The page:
Google Invites You to Crack the Code - NBC Bay Area

Google Invites You to Crack the Code

Silicon Valley "Code Jam" brings out the geeks



    12 Ways to Effortlessly Surprise Your Friends and Co-Workers
    Cracking the code at Google.

    For all of its loudly trumpeted innovation, Google on Friday became one of the quietest places on Earth. For several hours, you could hear a pin drop. Or, at least, you could hear fingers swiftly typing on keyboards, and not much else. 

    Google's annual "Code Jam" begins by inviting applicants from around the world to solve complex problems with computer code.  From close to 20,000 initial applicants, Google gradually whittled the field down to 23 finalists, invited them to company headquarters, and let them loose. The video below gives you a peek at what it was like.

    Several hours and gallons of Pepsi later, these coders had made new friends, figured out what they had done right and wrong, and maybe even impressed HR enough to get a job.

    Just ask Bartholomew Furrow.  A veteran of past Google Code Jams, Furrow got hired at the search giant , he admits, on his coding prowess.  "I essentially learned to program through these competitions," he says. "And now I'm a computer scientist at Google."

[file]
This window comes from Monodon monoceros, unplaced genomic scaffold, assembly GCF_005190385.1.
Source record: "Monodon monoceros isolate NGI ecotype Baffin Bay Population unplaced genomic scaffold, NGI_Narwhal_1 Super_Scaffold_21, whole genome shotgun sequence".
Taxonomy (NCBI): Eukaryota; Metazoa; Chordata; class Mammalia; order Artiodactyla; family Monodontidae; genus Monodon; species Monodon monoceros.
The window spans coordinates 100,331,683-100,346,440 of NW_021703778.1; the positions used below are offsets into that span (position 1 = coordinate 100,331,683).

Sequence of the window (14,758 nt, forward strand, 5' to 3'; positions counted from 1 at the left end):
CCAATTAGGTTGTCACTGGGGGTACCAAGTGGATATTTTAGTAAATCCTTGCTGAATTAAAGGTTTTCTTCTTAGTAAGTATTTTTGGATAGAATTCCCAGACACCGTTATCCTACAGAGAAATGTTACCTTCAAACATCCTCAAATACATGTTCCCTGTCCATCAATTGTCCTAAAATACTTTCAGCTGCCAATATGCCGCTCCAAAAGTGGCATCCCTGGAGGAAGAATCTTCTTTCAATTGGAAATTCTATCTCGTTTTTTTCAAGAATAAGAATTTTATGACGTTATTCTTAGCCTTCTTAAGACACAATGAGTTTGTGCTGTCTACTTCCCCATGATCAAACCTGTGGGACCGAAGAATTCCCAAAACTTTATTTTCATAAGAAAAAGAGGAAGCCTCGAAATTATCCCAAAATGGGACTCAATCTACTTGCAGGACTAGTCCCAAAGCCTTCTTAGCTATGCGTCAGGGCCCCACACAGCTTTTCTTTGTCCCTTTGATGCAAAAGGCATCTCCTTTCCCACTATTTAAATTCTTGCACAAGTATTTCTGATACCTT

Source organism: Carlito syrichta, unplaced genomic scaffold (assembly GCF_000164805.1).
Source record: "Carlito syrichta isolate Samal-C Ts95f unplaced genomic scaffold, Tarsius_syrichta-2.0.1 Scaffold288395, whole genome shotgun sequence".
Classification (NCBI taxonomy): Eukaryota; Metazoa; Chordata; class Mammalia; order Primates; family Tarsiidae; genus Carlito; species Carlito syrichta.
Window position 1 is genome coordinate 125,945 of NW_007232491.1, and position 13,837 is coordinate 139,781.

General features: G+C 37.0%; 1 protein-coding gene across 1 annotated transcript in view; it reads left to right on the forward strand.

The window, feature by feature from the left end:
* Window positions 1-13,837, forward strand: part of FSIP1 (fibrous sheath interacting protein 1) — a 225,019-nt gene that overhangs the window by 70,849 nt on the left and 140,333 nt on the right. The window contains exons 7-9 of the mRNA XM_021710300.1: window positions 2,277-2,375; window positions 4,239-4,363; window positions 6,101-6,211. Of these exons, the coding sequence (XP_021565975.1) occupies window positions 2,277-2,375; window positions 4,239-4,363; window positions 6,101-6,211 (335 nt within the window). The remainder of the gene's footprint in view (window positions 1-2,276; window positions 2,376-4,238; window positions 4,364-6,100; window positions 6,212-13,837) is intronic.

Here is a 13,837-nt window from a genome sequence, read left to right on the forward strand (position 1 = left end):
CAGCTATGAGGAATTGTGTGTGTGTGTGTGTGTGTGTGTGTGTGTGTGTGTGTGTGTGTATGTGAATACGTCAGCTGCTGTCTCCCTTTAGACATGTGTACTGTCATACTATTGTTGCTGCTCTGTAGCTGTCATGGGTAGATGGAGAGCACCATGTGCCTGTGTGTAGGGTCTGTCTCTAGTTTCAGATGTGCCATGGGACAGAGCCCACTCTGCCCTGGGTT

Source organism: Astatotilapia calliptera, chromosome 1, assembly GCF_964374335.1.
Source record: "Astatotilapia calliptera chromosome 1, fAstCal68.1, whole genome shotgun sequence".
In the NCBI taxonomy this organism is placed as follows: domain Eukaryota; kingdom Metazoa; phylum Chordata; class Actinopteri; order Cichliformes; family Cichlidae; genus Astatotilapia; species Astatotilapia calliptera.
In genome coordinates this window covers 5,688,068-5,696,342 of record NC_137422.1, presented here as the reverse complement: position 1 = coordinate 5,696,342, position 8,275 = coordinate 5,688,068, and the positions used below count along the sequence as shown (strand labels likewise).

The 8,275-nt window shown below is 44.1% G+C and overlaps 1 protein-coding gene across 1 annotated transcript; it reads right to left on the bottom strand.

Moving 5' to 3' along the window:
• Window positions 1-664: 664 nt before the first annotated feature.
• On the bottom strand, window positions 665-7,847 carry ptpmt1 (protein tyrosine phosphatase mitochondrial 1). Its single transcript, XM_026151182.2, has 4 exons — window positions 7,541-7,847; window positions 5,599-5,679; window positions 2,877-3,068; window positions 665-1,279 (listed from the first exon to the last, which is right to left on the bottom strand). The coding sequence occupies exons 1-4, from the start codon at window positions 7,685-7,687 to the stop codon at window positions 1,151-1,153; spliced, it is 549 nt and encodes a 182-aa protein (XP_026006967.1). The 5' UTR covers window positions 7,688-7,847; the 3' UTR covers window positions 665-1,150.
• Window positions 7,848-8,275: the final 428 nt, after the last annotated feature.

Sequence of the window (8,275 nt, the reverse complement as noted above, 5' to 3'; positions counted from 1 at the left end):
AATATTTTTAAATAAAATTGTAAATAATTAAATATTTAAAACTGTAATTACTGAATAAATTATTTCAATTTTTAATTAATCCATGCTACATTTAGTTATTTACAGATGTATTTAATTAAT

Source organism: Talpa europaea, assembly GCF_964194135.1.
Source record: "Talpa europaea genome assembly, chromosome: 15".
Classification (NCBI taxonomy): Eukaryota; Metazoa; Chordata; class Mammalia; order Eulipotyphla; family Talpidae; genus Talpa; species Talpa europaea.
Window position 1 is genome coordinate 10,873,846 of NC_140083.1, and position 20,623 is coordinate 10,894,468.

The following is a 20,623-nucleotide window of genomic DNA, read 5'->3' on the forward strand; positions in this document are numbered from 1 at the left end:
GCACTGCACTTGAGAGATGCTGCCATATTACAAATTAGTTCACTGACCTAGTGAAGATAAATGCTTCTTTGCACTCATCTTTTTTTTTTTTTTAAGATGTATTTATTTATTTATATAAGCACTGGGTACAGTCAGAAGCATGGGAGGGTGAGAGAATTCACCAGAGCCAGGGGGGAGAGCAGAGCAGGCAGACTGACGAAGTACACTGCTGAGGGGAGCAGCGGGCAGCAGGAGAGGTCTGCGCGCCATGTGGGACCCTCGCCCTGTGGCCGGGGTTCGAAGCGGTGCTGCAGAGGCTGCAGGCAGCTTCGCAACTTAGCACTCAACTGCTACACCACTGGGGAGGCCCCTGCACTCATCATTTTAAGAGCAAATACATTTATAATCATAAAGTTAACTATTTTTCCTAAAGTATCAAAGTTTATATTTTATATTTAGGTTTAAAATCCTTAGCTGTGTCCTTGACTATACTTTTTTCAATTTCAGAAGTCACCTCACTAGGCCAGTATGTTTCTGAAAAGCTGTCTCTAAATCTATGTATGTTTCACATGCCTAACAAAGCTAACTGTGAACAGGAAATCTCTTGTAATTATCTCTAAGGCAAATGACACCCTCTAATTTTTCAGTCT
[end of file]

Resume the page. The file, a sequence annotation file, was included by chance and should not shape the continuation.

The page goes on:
Geeks Jam Google

    [BAY] Geeks Jam Google
    For several hours, you could hear a pin drop at Google's Mountain View, Calif. headquarters, as geeks from around the world worked to solve complex problems with computer code.
    (Published Monday, Nov. 16, 2009)

    It's always fun to see what coders do for good luck.  Some have special hats.  Many take off their shoes.  One had a "lucky" chocolate bar.  Bruce Merry, who codes under the, um, code name "BMerry," brings his own keyboard to the event.  It looks like a relic from the Commodore 64 days, but Bruce says it brings him luck.  "You never know at a contest what you'll find," when it comes to gear.

    As we left campus, Googlers were still tallying up the complex scoresheet after the Jam.  Will today's efforts lead someone to a job, like "Hoop Dreams?"  We'll keep you posted.

    Scott Budman, for his part, was content being the dumbest person in the room - by a longshot.